Diabetes researcher's goal: Make insulin-producing cells in lab

January 29, 2013 | by agervais

As people diagnosed with type 1 diabetes know all too well, their disease is caused by their own immune system's destruction of insulin-producing cells in the pancreas. Treatments exist, but there is no long-term  cure.

Pancreas, highlighted In diabetes, the body destroys insulin-producing cells in the pancreas, highlighted here.

Insulin can stabilize blood sugar levels, but dosage is sometimes difficult to determine and manage, resulting in hypoglycemia. Over time, poor management of blood sugar levels can lead to kidney failure, cardiovascular disease and stroke.

Because nothing is as good as one’s own cells, some City of Hope investigators have been focused on finding a way to replace pancreatic cells destroyed by the disease. One method is through islet cell transplantation.

In this approach, pancreatic islets, which contain the insulin-producing cells, are transplanted from deceased donors to  patients with diabetes.  City of Hope investigators have conducted phase I clinical trials in this area and have been able to help patients decrease their use of insulin or become insulin independent for at least one year.

Still, this is a costly approach. It takes two donor pancreases to provide enough islet cells to conduct the procedure. Further, pancreases are in short supply. As a result, only 1 percent of those patients who would be eligible for islet cell transplantation are able to benefit from it. Thus, it is urgent that scientists be able to find other sources of insulin-producing cells.

Hsun Teresa Ku, Ph.D., an assistant professor in the Department of Diabetes and Metabolic Diseases Research,  is among the researchers studying the problem. She’s determined to produce islet cells in the laboratory, thereby decreasing reliance on donor pancreases.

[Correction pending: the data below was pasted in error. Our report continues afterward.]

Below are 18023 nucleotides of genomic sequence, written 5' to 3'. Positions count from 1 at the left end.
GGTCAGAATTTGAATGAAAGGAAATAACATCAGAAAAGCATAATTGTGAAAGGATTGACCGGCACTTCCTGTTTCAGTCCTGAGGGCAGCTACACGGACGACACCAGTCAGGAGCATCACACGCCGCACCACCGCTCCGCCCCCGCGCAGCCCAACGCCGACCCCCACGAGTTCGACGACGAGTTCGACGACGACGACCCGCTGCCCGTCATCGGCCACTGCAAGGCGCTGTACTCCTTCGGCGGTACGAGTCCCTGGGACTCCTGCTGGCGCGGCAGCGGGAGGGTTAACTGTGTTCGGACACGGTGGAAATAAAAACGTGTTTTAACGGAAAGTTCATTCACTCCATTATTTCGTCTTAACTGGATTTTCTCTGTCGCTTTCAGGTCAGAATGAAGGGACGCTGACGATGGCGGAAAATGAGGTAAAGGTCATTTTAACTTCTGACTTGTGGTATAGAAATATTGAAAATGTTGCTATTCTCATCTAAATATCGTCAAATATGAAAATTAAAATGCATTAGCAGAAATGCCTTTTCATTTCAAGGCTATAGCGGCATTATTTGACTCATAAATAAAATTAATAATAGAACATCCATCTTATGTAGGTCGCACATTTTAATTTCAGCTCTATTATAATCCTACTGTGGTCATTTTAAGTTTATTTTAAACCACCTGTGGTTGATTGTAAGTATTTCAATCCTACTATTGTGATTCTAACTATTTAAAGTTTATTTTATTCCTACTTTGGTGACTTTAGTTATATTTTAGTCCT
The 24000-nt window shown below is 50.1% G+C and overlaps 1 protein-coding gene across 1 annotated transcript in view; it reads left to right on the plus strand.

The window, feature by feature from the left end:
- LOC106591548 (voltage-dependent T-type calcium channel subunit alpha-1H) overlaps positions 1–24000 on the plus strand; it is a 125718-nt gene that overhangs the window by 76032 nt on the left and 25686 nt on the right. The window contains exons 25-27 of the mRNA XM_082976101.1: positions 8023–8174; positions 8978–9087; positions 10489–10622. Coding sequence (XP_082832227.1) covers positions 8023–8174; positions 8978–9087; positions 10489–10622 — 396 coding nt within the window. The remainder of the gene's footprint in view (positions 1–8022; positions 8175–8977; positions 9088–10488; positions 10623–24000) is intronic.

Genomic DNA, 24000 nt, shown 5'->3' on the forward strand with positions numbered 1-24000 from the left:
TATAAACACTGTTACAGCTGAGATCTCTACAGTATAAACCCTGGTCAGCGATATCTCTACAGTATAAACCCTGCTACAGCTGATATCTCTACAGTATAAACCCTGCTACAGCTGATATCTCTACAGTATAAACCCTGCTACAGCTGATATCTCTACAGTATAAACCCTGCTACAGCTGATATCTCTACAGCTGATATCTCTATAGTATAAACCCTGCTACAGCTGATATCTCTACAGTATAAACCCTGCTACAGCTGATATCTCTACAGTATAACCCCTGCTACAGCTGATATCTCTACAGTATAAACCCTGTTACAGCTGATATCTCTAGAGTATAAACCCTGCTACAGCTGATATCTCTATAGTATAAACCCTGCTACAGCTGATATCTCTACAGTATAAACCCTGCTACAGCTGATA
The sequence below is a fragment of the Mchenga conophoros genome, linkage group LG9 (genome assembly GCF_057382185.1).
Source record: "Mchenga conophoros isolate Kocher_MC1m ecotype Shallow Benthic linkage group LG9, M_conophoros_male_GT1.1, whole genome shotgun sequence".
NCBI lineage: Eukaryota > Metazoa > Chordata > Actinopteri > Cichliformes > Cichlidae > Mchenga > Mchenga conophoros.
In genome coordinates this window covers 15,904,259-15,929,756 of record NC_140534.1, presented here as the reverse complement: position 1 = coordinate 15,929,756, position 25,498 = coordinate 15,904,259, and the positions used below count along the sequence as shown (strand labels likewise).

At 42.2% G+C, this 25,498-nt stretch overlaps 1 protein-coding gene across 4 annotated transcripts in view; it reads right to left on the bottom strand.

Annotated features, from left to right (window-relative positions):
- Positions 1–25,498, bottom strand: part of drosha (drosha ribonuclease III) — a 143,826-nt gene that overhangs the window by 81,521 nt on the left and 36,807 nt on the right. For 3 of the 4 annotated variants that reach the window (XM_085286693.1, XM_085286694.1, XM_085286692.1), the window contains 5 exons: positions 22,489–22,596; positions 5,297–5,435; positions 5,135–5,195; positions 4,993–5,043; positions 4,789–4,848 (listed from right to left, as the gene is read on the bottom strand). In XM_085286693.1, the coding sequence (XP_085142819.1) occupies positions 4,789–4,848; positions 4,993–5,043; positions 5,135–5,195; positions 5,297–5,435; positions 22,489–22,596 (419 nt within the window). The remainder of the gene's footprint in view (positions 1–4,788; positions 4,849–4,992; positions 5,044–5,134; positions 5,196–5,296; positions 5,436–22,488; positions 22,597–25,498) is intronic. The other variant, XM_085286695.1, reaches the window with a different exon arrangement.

Ku is delving into the roots of the disease, studying stem cells that are integral to creating a renewable supply of cells for transplantation.

Stem cells are able to both self-renew and mature into cells with highly specialized functions. Ku’s research indicates that it may be possible to promote the transformation of stem cells into pancreatic insulin-producing cells. If a successful method for creating insulin-producing cells can be established, there would  be a nearly unlimited source of these cells for transplantation, and the roadblock to cell therapy due to insufficient donor organs would be eliminated.

Ku recently won support for her work via a $60,000 grant from the Ella Fitzgerald Charitable Foundation. The award will advance Ku’s research activities and help her achieve her ultimate goal of moving these cells into clinical trials for type 1 diabetes.

In order to enhance the conversion of stem cells into insulin-producing cells, Ku will study molecular signals that may play important roles in adult stem cell self-renewal and maturation. She will be studying two signaling molecules, called Wnt and Notch. Wnt enhances self-renewal of adult pancreatic stem cells; inhibiting Notch signaling increases production of insulin.

Ku believes that by manipulating both the Wnt and Notch signals, she can increase the number of insulin-producing cells derived from adult stem cells.

Her work will have a significant impact on scientists’ understanding of the biology of adult pancreatic stem cells, and will enhance their ability to transform these cells into insulin-producing cells for the treatment of type 1 diabetes. The project has the potential to generate an unlimited source of cells for transplantation, facilitating the expansion of islet transplant treatment as a viable therapy for type 1 diabetes.

With diabetes now affecting more than 25 million people in the United States at a cost of $174 billion in disease treatment and management – representing roughly one out of every $10 spent on health care in the United States – the stakes are enormous.

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